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Government draft Media Bill causes concern over future of religious programming

14 April 2023

Trust’s chairman questions provision for religious content


CONCERNS are being voiced about the future scope of religious and ethical programming, in the light of the Government’s Draft Media Bill, published at the end of last month.

The current remit of the networks defined as public-service broadcasters (PSBs) — the BBC channels, Channels 3, 4, and 5, and the Welsh-language TV channel S4C — to provide a range of high-quality and diverse programming which includes “education, sport, science, religion, and other beliefs, social issues and matters of international significance or interest” is to be changed.

It will be replaced by a less specific obligation to provide “a sufficient quantity of audio visual content . . . that reflects the lives and concerns of different communities and cultural interests and traditions within the United Kingdom”.

The Draft Bill, resulting from the White Paper On Next: The Government’s vision for the broadcasting sector, legislates for how the public-service remit is to be fulfilled to meet the needs and satisfy the interests of as many different audiences as practicable. It must be “appropriate for facilitating civic understanding and fair and well informed debate on news and current affairs in the different parts of the UK and from around the world”.

It must “reflect the life and concerns of different communities and cultural interests and traditions within the UK and locally in different parts of it”, and also “the lives and concerns of young children and young people in the UK”.

The White Paper described the UK’s creative economy as a global success story, and PBS channels as “the beating heart of that success. They produce great British content loved across the UK and the world over. The government wants it to stay that way.”

It warned, however, that “the headwinds facing our radio and television broadcasters are intensifying. Competition is increasing, audience habits and technology are changing constantly, and global giants are making their presence felt.”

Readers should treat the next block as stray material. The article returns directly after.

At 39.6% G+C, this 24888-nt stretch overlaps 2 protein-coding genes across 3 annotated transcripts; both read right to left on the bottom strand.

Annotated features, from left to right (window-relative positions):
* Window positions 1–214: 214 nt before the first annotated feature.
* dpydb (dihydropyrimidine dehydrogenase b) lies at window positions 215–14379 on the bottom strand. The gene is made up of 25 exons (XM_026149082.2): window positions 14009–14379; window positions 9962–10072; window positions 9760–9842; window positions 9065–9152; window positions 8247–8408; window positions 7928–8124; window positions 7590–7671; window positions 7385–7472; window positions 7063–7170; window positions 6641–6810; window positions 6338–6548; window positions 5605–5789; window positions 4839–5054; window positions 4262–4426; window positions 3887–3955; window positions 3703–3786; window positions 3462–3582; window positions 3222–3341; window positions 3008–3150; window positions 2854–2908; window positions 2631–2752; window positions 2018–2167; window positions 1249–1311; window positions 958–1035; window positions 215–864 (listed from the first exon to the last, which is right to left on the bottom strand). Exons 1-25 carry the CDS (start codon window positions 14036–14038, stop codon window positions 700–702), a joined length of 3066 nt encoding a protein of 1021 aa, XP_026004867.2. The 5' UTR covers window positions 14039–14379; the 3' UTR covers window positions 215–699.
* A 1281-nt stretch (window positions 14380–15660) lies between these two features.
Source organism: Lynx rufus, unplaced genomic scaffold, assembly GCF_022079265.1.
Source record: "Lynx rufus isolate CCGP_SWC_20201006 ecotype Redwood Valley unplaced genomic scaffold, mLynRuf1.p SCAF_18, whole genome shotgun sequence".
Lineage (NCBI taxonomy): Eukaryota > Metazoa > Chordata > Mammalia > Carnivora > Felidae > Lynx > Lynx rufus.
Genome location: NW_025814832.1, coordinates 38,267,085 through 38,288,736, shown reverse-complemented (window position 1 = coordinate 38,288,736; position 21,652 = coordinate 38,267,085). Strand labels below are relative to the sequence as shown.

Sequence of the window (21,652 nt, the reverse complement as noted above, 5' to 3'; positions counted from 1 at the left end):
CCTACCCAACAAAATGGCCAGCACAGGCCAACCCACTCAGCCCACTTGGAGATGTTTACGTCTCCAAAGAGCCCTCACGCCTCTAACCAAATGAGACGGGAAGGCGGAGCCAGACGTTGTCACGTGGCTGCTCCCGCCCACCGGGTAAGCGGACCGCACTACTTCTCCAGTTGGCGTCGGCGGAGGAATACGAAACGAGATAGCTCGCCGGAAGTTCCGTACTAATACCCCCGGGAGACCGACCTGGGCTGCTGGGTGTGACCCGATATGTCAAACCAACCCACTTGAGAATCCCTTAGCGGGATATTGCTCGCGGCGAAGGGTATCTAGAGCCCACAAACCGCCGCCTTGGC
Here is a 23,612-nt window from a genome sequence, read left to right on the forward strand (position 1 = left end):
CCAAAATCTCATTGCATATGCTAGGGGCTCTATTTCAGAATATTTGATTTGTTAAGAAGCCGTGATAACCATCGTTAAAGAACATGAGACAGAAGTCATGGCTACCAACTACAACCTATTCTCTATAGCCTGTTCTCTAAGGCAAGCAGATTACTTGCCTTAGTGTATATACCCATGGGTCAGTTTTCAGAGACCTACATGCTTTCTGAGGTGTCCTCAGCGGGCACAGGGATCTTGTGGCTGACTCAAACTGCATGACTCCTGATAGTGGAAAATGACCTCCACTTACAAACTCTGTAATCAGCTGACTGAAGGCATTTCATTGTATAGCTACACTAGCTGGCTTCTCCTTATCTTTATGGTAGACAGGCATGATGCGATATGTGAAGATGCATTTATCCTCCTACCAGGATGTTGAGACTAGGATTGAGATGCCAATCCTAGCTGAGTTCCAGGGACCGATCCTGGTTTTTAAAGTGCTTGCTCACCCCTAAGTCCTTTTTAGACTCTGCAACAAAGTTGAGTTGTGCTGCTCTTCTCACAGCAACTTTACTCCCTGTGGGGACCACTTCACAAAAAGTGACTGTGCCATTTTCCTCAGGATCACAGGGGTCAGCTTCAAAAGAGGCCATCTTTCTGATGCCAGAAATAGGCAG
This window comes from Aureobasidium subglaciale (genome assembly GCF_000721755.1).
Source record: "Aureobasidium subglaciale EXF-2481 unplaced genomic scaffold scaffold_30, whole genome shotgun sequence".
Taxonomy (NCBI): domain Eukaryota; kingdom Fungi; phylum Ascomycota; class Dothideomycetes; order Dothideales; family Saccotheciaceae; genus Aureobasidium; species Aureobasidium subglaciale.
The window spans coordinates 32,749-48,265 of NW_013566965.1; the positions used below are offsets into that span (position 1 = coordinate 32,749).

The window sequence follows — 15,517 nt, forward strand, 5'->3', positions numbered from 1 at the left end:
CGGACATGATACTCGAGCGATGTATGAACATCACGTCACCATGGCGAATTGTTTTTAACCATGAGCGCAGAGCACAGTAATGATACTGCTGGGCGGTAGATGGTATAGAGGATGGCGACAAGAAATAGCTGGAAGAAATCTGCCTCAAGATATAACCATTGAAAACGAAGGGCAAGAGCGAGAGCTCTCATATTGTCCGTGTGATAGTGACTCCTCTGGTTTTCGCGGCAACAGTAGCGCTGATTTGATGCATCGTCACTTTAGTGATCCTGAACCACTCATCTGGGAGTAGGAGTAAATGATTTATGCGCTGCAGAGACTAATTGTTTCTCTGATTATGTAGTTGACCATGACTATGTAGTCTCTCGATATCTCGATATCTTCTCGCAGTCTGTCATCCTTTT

It referred to “the end of an area of mass media dominated by linear television and radio, delivered over the airwaves via a box in the front room. . . Video on demand (VoD) services allow viewers to select from a catalogue of hundreds or even thousands of hours of programmes at the touch of a button.”

The Bill provides for a wide range of public-service content to contribute towards fulfilment of the remit. It also amends quotas to allow PSBs to deliver them by way of any on-demand services which are, or are part of, a designated “internet programme service”.

It promises to “reform decades-old laws to turbocharge the growth potential of our world-leading PBSs, which develop talent and skills, drive growth in the creative industries across the UK and deliver distinctive, diverse British content.

“It will mean that audiences can more easily access and enjoy high quality British originated content and allow that content to project British values globally.”

The Sandford St Martin Trust, which has been making annual awards for the best programmes about religion, ethics. and spirituality since 1978, welcomed moves to modernise current broadcasting legislation. But it warned that the Bill would not protect or ensure the future of core PSB content such as religious and ethical programming.

Dr Tony Stoller, who chairs the trust, said that the qualification of the existing PSB remit was too vague to be enforceable, and failed to indicate what a “sufficient” quantity was.

“We would also like to ask how, without targets, quotas, or clear obligations around genres, the Government proposes the quality and quantity of PSB provision will be assessed? Who will do the assessing, and what measures will they use to ensure audiences are getting the content they deserve?” he asked.

“The Sandford St Martin Trust has long argued that to ignore religion is to leave a gaping hole at the heart of public service broadcasting. For this reason, it is essential that the Government ensures that the sustainability of this important genre is at the heart of the process of modernising broadcasting legislation and the future of Public Service Broadcasting.”

News also came this week that the production company CTVC had won the tender to produce Songs of Praise, after a decision by its current co-producers, Afanti and Nine Lives, to end their five-year partnership.

The company, which produces audio and digital content on social issues, current affairs, religion, ethics, history, and education, was established in 1978 by Lord and Lady Rank, and receives a grant from the Rank Foundation.

The BBC’s commissioning editor, Daisy Scalchi, described CTVC as “bringing their passion, expertise, and commitment to this much loved brand. I know it is in very safe hands and will continue to thrive in the years ahead.”

CTVC was responsible for the TV series Pilgrimage, and makes the podcast Things Unseen, and the website for schools TrueTube.

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